What is the difference between a visa and a green card? As with so many things in life, what should be simple isn’t.  With that said, let’s tackle the difference between “Green Cards” and visas.

Many people are under the impression that the word “Green Card” and visa mean the same thing. In some ways they are correct, but in other ways they are not.  To begin with, let’s make sure we understand what a “Green Card” is.  The term Green Card is slang for Lawful Permanent Residence, and is evidenced by a Lawful Permanent Resident card that is commonly known as a “Green Card.”  For many, many years, Lawful Permanent Resident cards were not green.  However, recently, and in recognition to the term Green Card, U.S. Citizenship & Immigration Services has finally colored Lawful Permanent Resident cards green to match their name. In the end, the color of the card does not matter, but what actually matters are the rights bestowed upon the holder.  A Lawful Permanent Resident is allowed, and expected, to reside and remain in the United States permanently.  As such, the “Green Card” is technically a form of an immigrant visa, in that the holder has the intention to permanently reside/immigrate to the United States.  Instead of calling it an immigrant visa, people simply call it a “Green Card,” and the term has been synonymous with immigrant visa for many decades now.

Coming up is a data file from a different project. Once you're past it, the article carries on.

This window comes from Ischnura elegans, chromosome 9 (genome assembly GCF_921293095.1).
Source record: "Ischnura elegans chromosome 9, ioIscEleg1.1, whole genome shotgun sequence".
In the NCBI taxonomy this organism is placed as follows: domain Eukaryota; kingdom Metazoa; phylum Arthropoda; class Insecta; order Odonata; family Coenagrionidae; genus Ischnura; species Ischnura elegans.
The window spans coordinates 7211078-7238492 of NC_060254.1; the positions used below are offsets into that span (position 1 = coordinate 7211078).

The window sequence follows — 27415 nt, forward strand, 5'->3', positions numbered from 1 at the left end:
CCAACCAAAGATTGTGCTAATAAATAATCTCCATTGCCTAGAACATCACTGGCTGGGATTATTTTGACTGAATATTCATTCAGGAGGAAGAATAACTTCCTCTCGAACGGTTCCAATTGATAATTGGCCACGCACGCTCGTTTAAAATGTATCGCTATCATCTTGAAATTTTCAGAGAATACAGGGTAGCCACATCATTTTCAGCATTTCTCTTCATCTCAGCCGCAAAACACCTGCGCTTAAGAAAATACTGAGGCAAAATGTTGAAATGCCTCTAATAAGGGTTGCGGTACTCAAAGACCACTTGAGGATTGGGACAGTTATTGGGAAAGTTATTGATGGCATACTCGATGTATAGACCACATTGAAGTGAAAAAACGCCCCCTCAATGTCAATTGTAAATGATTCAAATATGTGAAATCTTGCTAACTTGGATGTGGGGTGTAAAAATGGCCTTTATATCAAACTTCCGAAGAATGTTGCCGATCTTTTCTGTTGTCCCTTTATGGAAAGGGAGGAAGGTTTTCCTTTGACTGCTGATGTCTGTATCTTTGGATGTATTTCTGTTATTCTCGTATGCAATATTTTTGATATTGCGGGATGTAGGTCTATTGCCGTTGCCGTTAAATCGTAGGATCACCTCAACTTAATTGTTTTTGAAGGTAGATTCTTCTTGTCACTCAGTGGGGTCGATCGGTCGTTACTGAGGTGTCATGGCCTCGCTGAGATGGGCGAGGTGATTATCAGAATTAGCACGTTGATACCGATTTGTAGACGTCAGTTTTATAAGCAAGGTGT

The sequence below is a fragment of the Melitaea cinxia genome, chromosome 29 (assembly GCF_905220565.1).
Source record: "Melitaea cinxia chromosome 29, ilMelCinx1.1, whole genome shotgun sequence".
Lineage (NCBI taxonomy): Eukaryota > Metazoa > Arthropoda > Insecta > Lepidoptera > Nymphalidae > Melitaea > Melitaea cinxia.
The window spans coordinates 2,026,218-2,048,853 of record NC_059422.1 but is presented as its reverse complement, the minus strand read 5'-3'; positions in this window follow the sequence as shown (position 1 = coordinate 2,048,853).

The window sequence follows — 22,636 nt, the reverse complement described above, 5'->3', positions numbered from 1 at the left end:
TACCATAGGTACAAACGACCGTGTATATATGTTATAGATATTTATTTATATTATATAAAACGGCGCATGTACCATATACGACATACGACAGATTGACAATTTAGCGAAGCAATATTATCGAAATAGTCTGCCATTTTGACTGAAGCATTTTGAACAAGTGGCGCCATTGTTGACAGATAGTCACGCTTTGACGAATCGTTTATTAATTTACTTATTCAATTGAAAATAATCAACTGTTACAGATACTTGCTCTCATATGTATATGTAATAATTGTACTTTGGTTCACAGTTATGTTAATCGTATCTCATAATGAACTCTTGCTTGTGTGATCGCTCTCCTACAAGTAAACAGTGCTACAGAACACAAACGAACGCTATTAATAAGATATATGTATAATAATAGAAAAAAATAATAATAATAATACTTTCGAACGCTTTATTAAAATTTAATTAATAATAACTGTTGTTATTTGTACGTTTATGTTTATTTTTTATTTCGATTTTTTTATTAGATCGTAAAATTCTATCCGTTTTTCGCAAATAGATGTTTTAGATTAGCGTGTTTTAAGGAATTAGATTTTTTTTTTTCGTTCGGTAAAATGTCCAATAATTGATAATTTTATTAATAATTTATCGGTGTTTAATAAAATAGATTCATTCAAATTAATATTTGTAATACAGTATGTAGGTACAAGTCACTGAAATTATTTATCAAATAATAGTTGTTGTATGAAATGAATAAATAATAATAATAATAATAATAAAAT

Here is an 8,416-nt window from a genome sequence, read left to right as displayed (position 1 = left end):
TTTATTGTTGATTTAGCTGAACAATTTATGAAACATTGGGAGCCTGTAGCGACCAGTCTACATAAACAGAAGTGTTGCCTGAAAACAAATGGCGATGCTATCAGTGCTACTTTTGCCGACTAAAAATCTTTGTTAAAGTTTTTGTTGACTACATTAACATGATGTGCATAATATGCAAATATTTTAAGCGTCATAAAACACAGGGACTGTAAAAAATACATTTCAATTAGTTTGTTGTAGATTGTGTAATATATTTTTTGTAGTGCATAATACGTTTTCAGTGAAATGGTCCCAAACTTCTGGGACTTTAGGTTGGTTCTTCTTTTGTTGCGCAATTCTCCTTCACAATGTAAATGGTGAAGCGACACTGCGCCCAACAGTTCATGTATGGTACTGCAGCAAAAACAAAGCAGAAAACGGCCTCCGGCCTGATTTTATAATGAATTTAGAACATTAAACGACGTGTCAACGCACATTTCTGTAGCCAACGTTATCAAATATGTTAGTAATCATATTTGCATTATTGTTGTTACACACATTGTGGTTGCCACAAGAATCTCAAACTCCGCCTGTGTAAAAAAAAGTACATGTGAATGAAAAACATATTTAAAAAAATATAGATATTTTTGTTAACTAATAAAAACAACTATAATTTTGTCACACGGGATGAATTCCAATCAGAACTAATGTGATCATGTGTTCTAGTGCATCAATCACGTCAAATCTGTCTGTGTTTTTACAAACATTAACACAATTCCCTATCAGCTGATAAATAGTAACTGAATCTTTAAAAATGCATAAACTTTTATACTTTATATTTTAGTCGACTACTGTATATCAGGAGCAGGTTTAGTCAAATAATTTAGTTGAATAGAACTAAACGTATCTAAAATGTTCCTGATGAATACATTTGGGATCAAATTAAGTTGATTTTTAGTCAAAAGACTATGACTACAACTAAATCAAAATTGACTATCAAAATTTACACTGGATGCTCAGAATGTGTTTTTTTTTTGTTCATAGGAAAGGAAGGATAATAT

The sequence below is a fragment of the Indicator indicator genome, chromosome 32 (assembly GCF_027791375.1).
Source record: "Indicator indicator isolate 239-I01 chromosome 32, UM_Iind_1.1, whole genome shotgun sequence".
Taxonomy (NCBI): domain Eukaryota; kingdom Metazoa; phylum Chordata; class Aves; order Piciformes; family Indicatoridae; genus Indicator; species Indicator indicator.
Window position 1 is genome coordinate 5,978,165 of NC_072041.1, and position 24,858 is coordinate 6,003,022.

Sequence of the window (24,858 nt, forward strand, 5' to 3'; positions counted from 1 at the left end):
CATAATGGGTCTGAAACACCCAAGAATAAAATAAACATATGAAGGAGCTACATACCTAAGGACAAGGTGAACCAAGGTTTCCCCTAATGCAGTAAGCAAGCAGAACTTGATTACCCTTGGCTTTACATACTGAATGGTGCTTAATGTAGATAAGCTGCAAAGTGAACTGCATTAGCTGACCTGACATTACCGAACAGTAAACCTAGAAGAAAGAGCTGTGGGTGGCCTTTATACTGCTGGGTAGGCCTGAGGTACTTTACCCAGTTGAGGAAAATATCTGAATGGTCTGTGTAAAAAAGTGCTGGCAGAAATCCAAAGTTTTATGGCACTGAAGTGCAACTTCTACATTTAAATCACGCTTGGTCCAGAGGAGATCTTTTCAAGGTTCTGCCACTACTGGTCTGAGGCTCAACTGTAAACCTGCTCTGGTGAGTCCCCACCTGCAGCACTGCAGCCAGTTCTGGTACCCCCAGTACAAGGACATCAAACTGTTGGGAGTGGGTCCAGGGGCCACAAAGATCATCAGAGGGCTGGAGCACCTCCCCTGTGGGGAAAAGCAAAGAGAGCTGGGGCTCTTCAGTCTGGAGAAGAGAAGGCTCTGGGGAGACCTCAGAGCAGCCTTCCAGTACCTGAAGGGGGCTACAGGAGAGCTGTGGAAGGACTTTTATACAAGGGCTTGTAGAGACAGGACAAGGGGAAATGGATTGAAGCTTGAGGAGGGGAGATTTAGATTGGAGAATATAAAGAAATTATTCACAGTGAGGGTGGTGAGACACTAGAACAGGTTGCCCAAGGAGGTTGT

In contrast to the Green Card, most people associate non-immigrant visas simply as “Visas.”  Non-immigrant visas come in many different forms, but they all share the same simple characteristic – the holder only intends to come to the United States on a temporary basis. The temporary basis may be only a few days or several years, and may consist of vacationing or living and working in the United States, but in the end, the holder of a non-immigrant visa intends to return to his or her home country.  It is typically a piece of paper permanently affixed to a page in your passport, and allows the holder to enter the United States for specific purposes only.  Like Green Cards, people typically refer to non-immigrant visas as simply “Visas.”

With this in mind, it is very important that you select the right type of visa (immigrant or non-immigrant) for your purposes.  A Green Card does not work like a tourist visa, nor does a tourist visa work like a Green Card. Each visa type has its own rules and methods for qualifications, so it is always best to discuss with an experienced immigration attorney your intents and purposes before you randomly apply for a visa of any type. To avoid some of the most common missteps that individuals go through in dealing with immigration issues, an immigration attorney can be a critical point of assistance for you. Don’t make the mistakes that others make and find out too late. Simply get legal help sooner rather than later.


This blog should be used for informational purposes only. It does not create an attorney-client relationship with any reader and should not be construed as legal advice. If you need legal advice regarding What Is the Difference Between a Visa and a Green Card?, or other immigration matters , please feel free to contact Matthew L. White at  480.461.5304, log on to udallshumway.com,  or contact an attorney in your area. Udall Shumway PLC is located in Mesa, Arizona and is a full service law firm. We assist Individuals, families, businesses, schools and municipalities in Mesa and the Phoenix/East Valley.